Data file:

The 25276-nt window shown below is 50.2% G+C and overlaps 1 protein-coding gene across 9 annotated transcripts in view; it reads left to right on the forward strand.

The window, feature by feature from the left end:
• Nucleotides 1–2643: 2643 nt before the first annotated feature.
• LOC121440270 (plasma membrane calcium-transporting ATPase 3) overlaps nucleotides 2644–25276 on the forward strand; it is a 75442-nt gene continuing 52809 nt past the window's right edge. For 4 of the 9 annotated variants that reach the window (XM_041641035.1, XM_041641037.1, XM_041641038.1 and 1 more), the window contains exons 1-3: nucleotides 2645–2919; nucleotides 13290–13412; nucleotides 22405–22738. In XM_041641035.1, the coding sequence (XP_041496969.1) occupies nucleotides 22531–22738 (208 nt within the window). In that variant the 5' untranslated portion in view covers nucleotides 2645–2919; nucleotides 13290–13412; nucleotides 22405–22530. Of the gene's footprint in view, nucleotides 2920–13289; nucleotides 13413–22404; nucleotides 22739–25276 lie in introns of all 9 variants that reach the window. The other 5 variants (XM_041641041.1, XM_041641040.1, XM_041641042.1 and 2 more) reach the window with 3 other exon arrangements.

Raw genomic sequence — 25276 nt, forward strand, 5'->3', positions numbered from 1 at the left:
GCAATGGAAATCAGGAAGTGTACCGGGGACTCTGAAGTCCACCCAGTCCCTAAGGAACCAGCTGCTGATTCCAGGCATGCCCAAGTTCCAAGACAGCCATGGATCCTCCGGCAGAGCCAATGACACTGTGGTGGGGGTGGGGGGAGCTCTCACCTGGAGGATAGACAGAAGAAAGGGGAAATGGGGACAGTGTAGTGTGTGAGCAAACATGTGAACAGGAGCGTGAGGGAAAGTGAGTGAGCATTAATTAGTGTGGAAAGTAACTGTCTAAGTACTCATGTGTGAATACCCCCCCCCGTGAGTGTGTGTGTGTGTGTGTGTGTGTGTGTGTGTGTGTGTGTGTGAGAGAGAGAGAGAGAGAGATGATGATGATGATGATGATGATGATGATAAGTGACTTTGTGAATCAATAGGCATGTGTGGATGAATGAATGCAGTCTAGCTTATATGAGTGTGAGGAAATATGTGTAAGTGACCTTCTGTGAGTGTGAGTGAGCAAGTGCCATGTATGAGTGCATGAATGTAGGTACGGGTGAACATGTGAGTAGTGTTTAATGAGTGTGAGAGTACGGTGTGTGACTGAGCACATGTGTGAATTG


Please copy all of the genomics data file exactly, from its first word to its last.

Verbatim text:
The 25276-nt window shown below is 50.2% G+C and overlaps 1 protein-coding gene across 9 annotated transcripts in view; it reads left to right on the forward strand.

The window, feature by feature from the left end:
• Nucleotides 1–2643: 2643 nt before the first annotated feature.
• LOC121440270 (plasma membrane calcium-transporting ATPase 3) overlaps nucleotides 2644–25276 on the forward strand; it is a 75442-nt gene continuing 52809 nt past the window's right edge. For 4 of the 9 annotated variants that reach the window (XM_041641035.1, XM_041641037.1, XM_041641038.1 and 1 more), the window contains exons 1-3: nucleotides 2645–2919; nucleotides 13290–13412; nucleotides 22405–22738. In XM_041641035.1, the coding sequence (XP_041496969.1) occupies nucleotides 22531–22738 (208 nt within the window). In that variant the 5' untranslated portion in view covers nucleotides 2645–2919; nucleotides 13290–13412; nucleotides 22405–22530. Of the gene's footprint in view, nucleotides 2920–13289; nucleotides 13413–22404; nucleotides 22739–25276 lie in introns of all 9 variants that reach the window. The other 5 variants (XM_041641041.1, XM_041641040.1, XM_041641042.1 and 2 more) reach the window with 3 other exon arrangements.

Raw genomic sequence — 25276 nt, forward strand, 5'->3', positions numbered from 1 at the left:
GCAATGGAAATCAGGAAGTGTACCGGGGACTCTGAAGTCCACCCAGTCCCTAAGGAACCAGCTGCTGATTCCAGGCATGCCCAAGTTCCAAGACAGCCATGGATCCTCCGGCAGAGCCAATGACACTGTGGTGGGGGTGGGGGGAGCTCTCACCTGGAGGATAGACAGAAGAAAGGGGAAATGGGGACAGTGTAGTGTGTGAGCAAACATGTGAACAGGAGCGTGAGGGAAAGTGAGTGAGCATTAATTAGTGTGGAAAGTAACTGTCTAAGTACTCATGTGTGAATACCCCCCCCCGTGAGTGTGTGTGTGTGTGTGTGTGTGTGTGTGTGTGTGTGTGTGTGAGAGAGAGAGAGAGAGAGATGATGATGATGATGATGATGATGATGATAAGTGACTTTGTGAATCAATAGGCATGTGTGGATGAATGAATGCAGTCTAGCTTATATGAGTGTGAGGAAATATGTGTAAGTGACCTTCTGTGAGTGTGAGTGAGCAAGTGCCATGTATGAGTGCATGAATGTAGGTACGGGTGAACATGTGAGTAGTGTTTAATGAGTGTGAGAGTACGGTGTGTGACTGAGCACATGTGTGAATTG